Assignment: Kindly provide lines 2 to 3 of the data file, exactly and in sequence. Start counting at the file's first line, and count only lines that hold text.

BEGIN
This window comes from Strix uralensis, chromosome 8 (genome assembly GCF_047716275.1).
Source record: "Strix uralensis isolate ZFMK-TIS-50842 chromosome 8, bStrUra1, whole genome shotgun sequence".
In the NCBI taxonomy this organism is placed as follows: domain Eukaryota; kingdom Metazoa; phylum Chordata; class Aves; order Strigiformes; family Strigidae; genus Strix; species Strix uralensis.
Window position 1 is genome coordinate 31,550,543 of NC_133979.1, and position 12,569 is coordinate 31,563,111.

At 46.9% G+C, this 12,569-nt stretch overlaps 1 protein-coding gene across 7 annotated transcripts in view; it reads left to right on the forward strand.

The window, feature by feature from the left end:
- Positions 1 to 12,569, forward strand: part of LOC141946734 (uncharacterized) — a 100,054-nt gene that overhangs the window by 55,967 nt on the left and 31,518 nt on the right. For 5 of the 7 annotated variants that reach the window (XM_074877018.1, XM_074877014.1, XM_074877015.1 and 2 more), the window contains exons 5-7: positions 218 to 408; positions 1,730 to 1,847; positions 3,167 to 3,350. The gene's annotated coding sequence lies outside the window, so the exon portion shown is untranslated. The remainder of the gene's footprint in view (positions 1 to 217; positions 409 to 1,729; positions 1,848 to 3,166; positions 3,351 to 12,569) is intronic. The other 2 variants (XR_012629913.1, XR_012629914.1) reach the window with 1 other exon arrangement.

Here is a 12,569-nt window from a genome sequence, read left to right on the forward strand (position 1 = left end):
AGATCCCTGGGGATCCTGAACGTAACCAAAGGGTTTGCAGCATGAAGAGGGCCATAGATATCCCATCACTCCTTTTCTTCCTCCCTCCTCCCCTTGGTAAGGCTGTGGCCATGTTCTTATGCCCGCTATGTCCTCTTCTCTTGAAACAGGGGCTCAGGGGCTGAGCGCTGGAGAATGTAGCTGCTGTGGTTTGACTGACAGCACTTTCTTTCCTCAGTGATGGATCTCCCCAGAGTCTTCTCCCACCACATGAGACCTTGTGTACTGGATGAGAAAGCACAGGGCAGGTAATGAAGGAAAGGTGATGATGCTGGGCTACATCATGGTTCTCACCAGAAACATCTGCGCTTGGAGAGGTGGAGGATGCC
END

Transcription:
Source record: "Strix uralensis isolate ZFMK-TIS-50842 chromosome 8, bStrUra1, whole genome shotgun sequence".
In the NCBI taxonomy this organism is placed as follows: domain Eukaryota; kingdom Metazoa; phylum Chordata; class Aves; order Strigiformes; family Strigidae; genus Strix; species Strix uralensis.